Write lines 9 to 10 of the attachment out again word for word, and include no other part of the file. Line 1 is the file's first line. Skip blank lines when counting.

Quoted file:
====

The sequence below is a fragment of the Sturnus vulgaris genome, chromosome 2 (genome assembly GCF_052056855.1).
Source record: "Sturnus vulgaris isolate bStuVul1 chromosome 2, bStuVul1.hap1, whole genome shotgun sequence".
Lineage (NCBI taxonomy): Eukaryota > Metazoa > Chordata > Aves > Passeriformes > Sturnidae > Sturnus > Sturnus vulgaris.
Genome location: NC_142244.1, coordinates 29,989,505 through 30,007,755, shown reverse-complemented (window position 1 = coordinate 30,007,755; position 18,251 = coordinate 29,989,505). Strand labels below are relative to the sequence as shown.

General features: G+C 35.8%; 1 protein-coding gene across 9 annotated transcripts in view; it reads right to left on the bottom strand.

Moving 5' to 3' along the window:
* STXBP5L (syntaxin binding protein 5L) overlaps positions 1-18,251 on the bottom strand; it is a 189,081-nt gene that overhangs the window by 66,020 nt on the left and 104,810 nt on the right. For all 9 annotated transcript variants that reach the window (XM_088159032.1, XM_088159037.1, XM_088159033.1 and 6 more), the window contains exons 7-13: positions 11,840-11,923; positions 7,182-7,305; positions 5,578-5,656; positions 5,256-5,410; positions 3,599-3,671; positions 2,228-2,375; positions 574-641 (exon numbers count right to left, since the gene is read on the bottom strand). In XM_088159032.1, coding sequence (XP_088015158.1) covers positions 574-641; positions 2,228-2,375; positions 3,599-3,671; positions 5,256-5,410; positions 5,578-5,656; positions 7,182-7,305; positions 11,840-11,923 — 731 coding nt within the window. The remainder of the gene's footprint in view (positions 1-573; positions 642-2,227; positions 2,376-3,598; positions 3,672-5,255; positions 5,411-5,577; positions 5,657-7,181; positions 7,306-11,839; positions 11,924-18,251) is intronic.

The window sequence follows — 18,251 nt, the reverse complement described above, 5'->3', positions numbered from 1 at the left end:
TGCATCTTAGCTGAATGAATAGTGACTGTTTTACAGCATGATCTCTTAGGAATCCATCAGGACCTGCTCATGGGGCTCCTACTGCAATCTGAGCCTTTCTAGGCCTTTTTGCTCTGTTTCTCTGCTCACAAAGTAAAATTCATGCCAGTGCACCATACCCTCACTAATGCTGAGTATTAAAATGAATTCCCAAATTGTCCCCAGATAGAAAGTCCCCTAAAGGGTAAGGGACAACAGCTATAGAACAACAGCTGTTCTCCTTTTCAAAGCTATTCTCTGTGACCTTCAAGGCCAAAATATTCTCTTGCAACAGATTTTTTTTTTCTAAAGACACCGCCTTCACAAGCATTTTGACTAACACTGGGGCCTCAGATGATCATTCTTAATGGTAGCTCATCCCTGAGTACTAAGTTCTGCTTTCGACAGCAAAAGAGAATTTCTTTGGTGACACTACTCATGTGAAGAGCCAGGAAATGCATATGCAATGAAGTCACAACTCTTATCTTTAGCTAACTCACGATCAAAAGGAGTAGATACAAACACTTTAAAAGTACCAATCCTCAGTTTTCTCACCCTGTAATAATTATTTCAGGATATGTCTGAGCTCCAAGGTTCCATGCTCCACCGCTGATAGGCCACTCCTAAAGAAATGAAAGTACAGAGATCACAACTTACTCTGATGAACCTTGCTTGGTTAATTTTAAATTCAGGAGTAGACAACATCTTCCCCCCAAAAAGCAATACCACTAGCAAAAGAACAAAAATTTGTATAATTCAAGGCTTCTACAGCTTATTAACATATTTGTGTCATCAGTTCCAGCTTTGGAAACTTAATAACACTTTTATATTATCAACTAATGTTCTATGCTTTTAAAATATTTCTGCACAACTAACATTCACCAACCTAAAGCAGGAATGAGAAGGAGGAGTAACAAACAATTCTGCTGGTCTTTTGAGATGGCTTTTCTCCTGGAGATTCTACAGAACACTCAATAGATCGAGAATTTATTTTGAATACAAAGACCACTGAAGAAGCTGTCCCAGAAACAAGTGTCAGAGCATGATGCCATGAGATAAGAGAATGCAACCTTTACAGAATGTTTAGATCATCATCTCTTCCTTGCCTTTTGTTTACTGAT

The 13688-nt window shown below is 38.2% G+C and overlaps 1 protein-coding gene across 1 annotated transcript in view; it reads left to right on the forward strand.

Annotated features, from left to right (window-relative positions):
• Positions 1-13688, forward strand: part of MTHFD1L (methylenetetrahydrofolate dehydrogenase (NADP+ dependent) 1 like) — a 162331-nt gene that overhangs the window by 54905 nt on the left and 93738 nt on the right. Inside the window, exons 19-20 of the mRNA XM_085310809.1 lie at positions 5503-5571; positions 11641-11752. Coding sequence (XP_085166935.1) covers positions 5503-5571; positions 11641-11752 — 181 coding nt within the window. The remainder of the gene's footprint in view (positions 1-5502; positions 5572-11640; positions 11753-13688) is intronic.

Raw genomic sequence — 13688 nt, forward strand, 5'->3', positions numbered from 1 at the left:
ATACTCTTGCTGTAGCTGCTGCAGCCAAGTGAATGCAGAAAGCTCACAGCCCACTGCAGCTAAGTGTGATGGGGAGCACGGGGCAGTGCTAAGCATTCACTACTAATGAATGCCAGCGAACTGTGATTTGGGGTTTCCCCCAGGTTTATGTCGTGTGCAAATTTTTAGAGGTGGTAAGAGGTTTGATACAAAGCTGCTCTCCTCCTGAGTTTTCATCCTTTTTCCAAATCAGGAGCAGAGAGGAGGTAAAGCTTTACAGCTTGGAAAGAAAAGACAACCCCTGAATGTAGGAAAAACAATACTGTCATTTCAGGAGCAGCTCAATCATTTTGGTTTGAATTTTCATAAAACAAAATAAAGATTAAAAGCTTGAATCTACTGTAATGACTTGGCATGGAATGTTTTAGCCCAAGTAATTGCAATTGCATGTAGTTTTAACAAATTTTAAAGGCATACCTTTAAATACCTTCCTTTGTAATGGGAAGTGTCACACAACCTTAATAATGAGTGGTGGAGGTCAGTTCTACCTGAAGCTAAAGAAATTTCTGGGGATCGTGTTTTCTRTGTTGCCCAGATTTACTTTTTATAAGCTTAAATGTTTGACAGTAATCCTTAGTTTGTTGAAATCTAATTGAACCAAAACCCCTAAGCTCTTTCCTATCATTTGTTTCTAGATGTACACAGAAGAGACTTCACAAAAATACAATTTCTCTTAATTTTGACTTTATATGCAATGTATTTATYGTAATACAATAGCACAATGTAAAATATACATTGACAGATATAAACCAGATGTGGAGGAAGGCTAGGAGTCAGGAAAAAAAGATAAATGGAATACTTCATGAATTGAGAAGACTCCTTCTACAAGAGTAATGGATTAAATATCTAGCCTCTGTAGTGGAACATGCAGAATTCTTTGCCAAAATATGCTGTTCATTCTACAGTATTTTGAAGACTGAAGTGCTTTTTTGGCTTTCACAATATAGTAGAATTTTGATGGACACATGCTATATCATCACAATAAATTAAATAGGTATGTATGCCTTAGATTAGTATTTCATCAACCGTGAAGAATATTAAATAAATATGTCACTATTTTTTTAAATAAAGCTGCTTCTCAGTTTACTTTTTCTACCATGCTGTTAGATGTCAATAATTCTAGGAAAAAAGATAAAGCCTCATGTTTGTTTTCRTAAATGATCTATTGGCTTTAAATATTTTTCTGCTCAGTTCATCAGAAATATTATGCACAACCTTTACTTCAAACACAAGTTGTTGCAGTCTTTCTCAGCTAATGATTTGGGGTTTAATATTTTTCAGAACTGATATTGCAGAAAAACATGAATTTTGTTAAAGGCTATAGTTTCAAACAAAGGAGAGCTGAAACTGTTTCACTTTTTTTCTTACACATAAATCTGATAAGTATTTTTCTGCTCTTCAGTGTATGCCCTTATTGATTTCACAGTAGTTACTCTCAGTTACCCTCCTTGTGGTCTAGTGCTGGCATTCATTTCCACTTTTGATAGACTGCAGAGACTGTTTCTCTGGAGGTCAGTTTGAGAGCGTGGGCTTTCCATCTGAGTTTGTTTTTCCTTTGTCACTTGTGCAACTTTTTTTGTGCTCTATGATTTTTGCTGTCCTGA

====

TGCATCTTAGCTGAATGAATAGTGACTGTTTTACAGCATGATCTCTTAGGAATCCATCAGGACCTGCTCATGGGGCTCCTACTGCAATCTGAGCCTTTCTAGGCCTTTTTGCTCTGTTTCTCTGCTCACAAAGTAAAATTCATGCCAGTGCACCATACCCTCACTAATGCTGAGTATTAAAATGAATTCCCAAATTGTCCCCAGATAGAAAGTCCCCTAAAGGGTAAGGGACAACAGCTATAGAACAACAGCTGTTCTCCTTTTCAAAGCTATTCTCTGTGACCTTCAAGGCCAAAATATTCTCTTGCAACAGATTTTTTTTTTCTAAAGACACCGCCTTCACAAGCATTTTGACTAACACTGGGGCCTCAGATGATCATTCTTAATGGTAGCTCATCCCTGAGTACTAAGTTCTGCTTTCGACAGCAAAAGAGAATTTCTTTGGTGACACTACTCATGTGAAGAGCCAGGAAATGCATATGCAATGAAGTCACAACTCTTATCTTTAGCTAACTCACGATCAAAAGGAGTAGATACAAACACTTTAAAAGTACCAATCCTCAGTTTTCTCACCCTGTAATAATTATTTCAGGATATGTCTGAGCTCCAAGGTTCCATGCTCCACCGCTGATAGGCCACTCCTAAAGAAATGAAAGTACAGAGATCACAACTTACTCTGATGAACCTTGCTTGGTTAATTTTAAATTCAGGAGTAGACAACATCTTCCCCCCAAAAAGCAATACCACTAGCAAAAGAACAAAAATTTGTATAATTCAAGGCTTCTACAGCTTATTAACATATTTGTGTCATCAGTTCCAGCTTTGGAAACTTAATAACACTTTTATATTATCAACTAATGTTCTATGCTTTTAAAATATTTCTGCACAACTAACATTCACCAACCTAAAGCAGGAATGAGAAGGAGGAGTAACAAACAATTCTGCTGGTCTTTTGAGATGGCTTTTCTCCTGGAGATTCTACAGAACACTCAATAGATCGAGAATTTATTTTGAATACAAAGACCACTGAAGAAGCTGTCCCAGAAACAAGTGTCAGAGCATGATGCCATGAGATAAGAGAATGCAACCTTTACAGAATGTTTAGATCATCATCTCTTCCTTGCCTTTTGTTTACTGAT

The 13688-nt window shown below is 38.2% G+C and overlaps 1 protein-coding gene across 1 annotated transcript in view; it reads left to right on the forward strand.